Going with that description it is clear that a Facade is not a domain model Service. A Facade should do one thing and one thing well: enact the system Use Cases making maximum re-use of the Domain Model (the Services, Entities and Repositories). A given Facade can be used to group together related use cases into one logical place. As a general rule though Facades should not be calling across to one anothers methods in the same way that logic on one screen trying to reuse logic in another can lead to a mess. Instead re-usable logic should be pushed into the correct class of the Domain Model (usually a Service) else shared by moving logic to a Facade base class (but never a procedural Utils class!)

I would still choose to put the Facades into the part of my system diagram that is usually labeled as the "business services layer". This is because they are doing the business logic and are not part of my presentation layer. Of course thats an architectural layering label not a label of the types of classes in the layer. To avoid confusion I should drop the word "services" from my diagram and call it the "business layer" meaning the logic of the system that enacts the use cases independently of the presentation.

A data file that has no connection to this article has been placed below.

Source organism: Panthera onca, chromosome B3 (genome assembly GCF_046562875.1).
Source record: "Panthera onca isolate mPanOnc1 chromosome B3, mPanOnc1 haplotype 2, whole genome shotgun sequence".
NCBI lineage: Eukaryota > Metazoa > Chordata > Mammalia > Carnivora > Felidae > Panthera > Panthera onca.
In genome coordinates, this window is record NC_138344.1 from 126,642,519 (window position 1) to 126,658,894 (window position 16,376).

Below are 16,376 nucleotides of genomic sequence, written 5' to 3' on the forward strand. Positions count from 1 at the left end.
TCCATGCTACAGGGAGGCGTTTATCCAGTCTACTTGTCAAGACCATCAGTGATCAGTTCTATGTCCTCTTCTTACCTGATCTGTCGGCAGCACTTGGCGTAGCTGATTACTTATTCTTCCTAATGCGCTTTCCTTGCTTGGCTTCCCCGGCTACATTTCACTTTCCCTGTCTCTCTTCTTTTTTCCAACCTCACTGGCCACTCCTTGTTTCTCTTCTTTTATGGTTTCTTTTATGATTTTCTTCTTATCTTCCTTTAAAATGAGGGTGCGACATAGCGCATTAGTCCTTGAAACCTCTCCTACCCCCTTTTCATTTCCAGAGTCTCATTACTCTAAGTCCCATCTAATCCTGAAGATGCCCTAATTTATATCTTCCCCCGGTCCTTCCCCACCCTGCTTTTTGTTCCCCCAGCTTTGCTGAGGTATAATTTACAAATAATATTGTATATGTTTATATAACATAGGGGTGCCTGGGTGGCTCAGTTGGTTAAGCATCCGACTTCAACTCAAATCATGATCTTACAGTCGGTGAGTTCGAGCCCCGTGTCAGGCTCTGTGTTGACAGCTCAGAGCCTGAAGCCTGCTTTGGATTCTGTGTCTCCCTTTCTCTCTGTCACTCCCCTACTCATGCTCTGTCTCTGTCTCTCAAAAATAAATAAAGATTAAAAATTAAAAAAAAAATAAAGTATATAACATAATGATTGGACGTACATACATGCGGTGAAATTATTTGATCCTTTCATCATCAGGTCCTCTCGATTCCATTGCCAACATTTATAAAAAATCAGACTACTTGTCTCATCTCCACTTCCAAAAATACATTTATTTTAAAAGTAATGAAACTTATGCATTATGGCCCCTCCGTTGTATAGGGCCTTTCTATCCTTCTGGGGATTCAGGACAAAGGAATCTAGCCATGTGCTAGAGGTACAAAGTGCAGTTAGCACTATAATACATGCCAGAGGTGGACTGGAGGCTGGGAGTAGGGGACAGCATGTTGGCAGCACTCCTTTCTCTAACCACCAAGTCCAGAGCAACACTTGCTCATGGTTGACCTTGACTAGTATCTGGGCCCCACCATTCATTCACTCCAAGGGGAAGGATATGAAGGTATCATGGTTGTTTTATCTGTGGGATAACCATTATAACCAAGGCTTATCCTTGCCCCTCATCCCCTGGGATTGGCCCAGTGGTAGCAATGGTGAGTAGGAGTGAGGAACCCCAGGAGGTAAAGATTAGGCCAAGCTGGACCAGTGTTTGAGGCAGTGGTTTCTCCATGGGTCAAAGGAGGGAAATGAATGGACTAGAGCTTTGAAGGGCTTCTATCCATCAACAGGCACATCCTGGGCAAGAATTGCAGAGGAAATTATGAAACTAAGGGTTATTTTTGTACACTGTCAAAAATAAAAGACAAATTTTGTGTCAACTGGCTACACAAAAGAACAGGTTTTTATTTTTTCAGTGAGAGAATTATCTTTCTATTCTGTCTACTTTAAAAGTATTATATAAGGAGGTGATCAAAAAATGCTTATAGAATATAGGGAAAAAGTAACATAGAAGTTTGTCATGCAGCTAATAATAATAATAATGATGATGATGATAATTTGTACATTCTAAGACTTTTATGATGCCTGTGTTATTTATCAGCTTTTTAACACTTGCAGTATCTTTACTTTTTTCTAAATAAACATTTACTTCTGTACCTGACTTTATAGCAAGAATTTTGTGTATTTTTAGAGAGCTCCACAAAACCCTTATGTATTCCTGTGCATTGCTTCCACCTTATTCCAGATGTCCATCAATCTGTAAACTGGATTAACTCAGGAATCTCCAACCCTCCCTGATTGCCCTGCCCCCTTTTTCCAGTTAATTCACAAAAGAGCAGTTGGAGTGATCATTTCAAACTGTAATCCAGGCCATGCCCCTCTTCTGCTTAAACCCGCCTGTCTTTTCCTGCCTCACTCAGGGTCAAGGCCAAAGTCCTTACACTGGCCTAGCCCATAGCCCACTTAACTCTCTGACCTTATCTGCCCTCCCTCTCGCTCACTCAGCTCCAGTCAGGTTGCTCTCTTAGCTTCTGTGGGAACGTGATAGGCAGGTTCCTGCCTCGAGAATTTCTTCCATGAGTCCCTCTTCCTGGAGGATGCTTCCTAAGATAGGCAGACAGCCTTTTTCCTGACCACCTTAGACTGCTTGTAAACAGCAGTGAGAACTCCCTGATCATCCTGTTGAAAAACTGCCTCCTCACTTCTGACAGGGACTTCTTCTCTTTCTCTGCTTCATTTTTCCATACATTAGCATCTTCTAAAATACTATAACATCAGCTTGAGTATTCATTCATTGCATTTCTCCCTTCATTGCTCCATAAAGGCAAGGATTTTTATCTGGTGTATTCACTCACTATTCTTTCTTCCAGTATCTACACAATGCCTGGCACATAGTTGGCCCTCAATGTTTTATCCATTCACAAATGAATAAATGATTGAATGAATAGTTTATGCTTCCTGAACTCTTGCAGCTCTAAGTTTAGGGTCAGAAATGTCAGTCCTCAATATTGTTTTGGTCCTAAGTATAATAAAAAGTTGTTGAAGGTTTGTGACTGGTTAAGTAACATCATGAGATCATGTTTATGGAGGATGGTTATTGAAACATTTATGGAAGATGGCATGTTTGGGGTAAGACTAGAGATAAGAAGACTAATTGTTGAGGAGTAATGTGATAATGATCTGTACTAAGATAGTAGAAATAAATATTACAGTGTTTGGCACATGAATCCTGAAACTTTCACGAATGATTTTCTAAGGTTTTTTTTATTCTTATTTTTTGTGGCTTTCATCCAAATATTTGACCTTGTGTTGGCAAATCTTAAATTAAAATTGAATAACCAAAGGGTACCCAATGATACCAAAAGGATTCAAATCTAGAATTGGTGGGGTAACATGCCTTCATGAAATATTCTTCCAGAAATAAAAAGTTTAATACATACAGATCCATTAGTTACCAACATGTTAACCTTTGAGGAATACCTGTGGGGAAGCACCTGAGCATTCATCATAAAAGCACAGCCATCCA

@obfscr "Also, it is possible to define Facade inside Service, TransferFacade, which will encapsulate needed logic."

I would not. As per my other post on this thread I might consider in-lining the facade logic into the UI controller of a low complexity application. By low complexity I would mean one where their were a small set of screens that completely related to specific use cases. In such a system the screen controllers would cover the ground which would be covered by the Facades for the use cases. In a high complexity app though the PiA layering and devision of responsibilities makes sense. In a large application the UI controllers should do one thing and one things well: control the screen (not control the app! A big error that people make when writing mvc or desktop controllers). The Facades should control the app (by implimenting the use cases by orchestrating the Domain Model objects).